Apple just made it more difficult for sketchy developers to rip off App Store customers with a bait and switch. The scam was a loophole of sorts in the application approval process. After submitting an app and winning approval from Apple, developers were allowed to change or update screenshots by themselves. An example of a legitimate App Store screenshot is pictured below.
As some of our readers have unfortunately discovered, some developers took advantage of this power and added screenshots that had nothing to do with their app. In fact, there have been many cases of apps that were pulled from the App Store after Apple discovered they were duping people into buying under false pretenses.
MacRumors cites several examples, including a Pokemon game and many apps purporting to be an iOS version of Minecraft. It's likely that hundreds of people lost money before these apps were quickly pulled by Apple. Luckily, there have been reports of Apple refunding money stolen from users by these scam developers.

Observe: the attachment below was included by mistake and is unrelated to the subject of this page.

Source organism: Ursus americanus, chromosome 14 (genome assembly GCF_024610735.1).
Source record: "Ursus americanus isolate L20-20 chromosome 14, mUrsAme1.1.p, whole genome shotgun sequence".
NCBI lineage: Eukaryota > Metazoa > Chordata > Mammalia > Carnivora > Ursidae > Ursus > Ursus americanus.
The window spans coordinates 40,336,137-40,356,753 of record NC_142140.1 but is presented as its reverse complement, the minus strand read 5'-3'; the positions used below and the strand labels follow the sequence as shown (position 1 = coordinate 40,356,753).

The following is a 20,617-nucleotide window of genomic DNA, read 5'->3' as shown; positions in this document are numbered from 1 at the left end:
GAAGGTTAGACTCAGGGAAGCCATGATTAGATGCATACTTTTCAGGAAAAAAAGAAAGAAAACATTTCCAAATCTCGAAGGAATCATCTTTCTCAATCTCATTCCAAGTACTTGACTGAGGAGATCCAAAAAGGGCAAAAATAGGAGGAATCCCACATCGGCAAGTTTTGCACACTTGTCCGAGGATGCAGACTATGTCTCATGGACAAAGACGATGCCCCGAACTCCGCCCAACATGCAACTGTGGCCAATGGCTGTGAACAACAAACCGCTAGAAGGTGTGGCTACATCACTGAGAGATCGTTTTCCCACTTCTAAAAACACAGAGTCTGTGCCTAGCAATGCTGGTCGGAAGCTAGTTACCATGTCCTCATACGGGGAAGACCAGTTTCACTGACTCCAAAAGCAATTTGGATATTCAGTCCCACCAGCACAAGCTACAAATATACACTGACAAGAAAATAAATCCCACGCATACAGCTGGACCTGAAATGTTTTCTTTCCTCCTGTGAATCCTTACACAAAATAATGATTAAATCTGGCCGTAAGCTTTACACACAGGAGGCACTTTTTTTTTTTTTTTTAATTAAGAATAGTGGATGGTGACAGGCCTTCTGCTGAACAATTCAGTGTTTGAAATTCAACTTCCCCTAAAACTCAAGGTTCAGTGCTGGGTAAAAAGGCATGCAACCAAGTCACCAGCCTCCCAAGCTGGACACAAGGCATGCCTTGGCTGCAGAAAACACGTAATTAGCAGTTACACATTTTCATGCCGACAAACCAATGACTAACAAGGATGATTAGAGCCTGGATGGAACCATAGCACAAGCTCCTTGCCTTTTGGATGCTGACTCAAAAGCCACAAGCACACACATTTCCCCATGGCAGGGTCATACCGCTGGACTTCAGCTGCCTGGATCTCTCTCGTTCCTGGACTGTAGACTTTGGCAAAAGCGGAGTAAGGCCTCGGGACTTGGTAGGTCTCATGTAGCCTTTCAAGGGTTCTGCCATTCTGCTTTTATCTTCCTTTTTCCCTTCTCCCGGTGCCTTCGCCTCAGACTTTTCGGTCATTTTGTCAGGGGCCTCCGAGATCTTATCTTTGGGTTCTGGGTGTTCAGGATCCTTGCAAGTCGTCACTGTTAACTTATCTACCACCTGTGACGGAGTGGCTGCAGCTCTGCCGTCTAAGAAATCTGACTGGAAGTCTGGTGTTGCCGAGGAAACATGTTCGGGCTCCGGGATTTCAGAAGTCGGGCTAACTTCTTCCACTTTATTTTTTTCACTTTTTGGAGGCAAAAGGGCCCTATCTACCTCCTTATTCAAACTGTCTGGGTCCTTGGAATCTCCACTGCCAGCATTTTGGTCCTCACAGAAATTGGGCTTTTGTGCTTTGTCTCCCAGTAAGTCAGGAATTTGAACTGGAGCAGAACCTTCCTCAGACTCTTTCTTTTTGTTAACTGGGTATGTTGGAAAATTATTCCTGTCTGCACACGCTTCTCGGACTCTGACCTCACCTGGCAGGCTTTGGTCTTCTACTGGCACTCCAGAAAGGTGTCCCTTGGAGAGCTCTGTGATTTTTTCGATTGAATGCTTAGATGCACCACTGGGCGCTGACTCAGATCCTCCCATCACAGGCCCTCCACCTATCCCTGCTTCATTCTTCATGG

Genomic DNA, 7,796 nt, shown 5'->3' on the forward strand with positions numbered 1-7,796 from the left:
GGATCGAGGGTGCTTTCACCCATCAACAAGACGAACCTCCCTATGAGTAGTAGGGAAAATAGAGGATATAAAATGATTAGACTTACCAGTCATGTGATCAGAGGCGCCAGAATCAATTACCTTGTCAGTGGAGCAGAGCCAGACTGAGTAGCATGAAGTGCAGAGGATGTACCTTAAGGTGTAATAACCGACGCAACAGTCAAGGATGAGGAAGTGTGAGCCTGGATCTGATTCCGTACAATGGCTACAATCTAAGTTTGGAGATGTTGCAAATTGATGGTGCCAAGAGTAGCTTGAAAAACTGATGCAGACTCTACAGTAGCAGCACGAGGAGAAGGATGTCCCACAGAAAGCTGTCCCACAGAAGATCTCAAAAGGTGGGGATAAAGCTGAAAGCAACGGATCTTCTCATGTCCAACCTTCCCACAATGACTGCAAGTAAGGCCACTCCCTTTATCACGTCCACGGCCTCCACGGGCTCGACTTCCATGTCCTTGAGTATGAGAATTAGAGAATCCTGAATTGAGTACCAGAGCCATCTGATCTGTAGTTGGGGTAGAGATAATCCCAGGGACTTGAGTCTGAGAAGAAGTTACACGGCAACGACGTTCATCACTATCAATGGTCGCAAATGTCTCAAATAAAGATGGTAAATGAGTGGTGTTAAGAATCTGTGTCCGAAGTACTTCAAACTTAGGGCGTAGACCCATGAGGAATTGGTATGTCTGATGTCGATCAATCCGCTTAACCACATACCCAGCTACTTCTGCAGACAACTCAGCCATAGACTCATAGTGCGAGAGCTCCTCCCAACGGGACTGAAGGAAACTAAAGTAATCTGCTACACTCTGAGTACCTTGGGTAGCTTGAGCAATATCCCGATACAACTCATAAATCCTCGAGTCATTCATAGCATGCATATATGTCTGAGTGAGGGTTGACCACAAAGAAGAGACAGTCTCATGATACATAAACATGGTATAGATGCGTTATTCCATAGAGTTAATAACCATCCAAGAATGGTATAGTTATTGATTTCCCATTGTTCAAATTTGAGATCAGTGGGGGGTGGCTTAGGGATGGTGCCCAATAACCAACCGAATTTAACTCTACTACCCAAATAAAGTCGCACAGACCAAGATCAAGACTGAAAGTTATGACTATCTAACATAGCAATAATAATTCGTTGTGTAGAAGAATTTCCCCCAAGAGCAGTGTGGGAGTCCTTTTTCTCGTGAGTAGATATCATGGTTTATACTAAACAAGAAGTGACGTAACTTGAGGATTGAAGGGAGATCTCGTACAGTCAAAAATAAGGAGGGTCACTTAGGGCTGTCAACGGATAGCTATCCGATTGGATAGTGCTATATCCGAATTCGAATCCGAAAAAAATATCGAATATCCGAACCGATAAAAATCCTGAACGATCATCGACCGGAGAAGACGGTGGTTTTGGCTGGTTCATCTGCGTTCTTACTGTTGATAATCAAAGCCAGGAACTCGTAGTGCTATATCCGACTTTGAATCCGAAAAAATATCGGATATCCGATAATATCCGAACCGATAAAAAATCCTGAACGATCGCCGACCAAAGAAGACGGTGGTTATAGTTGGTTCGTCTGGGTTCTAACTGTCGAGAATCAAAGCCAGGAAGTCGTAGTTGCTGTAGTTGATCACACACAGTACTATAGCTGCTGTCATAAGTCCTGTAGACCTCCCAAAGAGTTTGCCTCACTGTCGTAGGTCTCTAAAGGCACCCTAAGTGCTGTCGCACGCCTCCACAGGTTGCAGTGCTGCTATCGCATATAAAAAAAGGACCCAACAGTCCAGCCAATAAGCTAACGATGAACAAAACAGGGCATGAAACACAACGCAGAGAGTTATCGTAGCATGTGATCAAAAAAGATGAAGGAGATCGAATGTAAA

The official Apple announcement from the Developer Portal states:Beginning January 9, app screenshots will be locked in iTunes Connect once your app has been approved. New screenshots may be uploaded when you submit a binary for an update to an existing app or a new app.